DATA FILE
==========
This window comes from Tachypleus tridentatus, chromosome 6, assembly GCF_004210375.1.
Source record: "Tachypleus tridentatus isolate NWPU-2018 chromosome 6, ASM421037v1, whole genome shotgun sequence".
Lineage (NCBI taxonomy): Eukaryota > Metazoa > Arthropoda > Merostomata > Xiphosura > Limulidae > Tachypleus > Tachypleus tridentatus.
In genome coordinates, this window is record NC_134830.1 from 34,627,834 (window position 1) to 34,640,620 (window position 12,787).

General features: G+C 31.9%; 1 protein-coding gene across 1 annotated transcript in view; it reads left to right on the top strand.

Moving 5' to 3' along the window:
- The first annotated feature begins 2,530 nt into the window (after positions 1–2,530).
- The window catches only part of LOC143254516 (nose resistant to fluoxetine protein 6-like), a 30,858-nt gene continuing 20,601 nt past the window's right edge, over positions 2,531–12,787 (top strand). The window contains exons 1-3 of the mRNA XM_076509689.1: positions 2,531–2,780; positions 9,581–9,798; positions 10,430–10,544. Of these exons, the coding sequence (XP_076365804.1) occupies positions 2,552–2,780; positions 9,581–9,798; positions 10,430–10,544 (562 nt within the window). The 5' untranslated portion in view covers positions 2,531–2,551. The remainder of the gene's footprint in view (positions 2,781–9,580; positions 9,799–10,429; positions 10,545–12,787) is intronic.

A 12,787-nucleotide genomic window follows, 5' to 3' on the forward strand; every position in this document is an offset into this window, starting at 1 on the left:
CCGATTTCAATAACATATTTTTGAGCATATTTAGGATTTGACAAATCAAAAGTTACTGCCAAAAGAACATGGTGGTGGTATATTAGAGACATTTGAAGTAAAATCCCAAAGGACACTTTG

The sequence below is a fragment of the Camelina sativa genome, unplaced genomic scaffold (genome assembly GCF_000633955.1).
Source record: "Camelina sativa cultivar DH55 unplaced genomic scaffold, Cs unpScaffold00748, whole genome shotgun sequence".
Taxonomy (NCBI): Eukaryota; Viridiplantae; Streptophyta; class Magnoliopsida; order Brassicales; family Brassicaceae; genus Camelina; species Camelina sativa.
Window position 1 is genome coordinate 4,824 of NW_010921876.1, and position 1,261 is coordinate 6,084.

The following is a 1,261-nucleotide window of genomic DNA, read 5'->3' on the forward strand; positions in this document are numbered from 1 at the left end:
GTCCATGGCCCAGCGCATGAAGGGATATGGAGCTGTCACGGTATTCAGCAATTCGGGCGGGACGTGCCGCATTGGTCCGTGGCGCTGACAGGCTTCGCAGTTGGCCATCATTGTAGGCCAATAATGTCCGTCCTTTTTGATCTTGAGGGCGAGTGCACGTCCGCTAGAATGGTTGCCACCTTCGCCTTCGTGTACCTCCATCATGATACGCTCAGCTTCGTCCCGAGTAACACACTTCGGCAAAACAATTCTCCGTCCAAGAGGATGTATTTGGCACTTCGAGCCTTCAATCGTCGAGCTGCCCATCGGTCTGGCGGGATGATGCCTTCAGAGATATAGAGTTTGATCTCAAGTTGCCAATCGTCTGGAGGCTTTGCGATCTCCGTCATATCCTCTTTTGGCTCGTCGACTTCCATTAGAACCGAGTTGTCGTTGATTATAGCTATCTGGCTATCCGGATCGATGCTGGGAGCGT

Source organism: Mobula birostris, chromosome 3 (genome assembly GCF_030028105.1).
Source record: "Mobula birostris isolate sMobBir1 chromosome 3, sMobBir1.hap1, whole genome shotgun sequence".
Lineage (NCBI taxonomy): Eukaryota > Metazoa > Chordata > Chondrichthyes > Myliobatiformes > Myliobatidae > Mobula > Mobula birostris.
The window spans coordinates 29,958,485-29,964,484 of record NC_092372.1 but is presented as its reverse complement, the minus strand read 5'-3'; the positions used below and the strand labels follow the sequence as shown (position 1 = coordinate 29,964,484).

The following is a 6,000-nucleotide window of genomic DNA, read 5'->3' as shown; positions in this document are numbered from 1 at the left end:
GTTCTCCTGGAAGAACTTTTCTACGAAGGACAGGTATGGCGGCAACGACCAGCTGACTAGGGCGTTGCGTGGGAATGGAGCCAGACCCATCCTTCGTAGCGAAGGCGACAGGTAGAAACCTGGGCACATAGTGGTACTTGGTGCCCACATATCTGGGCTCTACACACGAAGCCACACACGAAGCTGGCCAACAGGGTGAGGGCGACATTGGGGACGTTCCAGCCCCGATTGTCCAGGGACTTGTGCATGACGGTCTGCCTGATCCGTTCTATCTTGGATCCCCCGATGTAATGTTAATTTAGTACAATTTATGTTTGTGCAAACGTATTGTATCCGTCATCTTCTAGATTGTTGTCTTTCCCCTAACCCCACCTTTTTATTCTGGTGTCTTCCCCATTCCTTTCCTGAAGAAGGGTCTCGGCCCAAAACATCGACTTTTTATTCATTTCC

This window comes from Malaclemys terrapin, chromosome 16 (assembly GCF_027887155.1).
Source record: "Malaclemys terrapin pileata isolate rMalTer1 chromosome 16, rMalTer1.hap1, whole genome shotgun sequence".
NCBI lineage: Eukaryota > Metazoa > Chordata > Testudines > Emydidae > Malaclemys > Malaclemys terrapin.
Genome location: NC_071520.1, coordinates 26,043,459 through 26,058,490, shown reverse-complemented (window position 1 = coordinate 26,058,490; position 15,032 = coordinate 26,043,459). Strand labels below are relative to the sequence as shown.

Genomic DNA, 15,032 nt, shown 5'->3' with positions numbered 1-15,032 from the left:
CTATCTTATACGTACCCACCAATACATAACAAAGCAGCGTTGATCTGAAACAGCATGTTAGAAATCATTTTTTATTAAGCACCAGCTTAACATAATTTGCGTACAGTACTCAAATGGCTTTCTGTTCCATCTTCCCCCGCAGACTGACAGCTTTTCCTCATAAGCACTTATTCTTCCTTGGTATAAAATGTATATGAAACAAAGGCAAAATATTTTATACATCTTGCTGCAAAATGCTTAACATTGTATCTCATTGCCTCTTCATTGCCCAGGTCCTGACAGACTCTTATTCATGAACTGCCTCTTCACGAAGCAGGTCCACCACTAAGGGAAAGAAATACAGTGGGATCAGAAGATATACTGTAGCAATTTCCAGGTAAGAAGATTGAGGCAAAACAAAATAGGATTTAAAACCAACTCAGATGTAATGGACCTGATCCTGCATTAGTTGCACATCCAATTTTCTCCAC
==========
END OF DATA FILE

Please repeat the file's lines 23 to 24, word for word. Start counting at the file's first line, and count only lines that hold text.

This window comes from Malaclemys terrapin, chromosome 16 (assembly GCF_027887155.1).
Source record: "Malaclemys terrapin pileata isolate rMalTer1 chromosome 16, rMalTer1.hap1, whole genome shotgun sequence".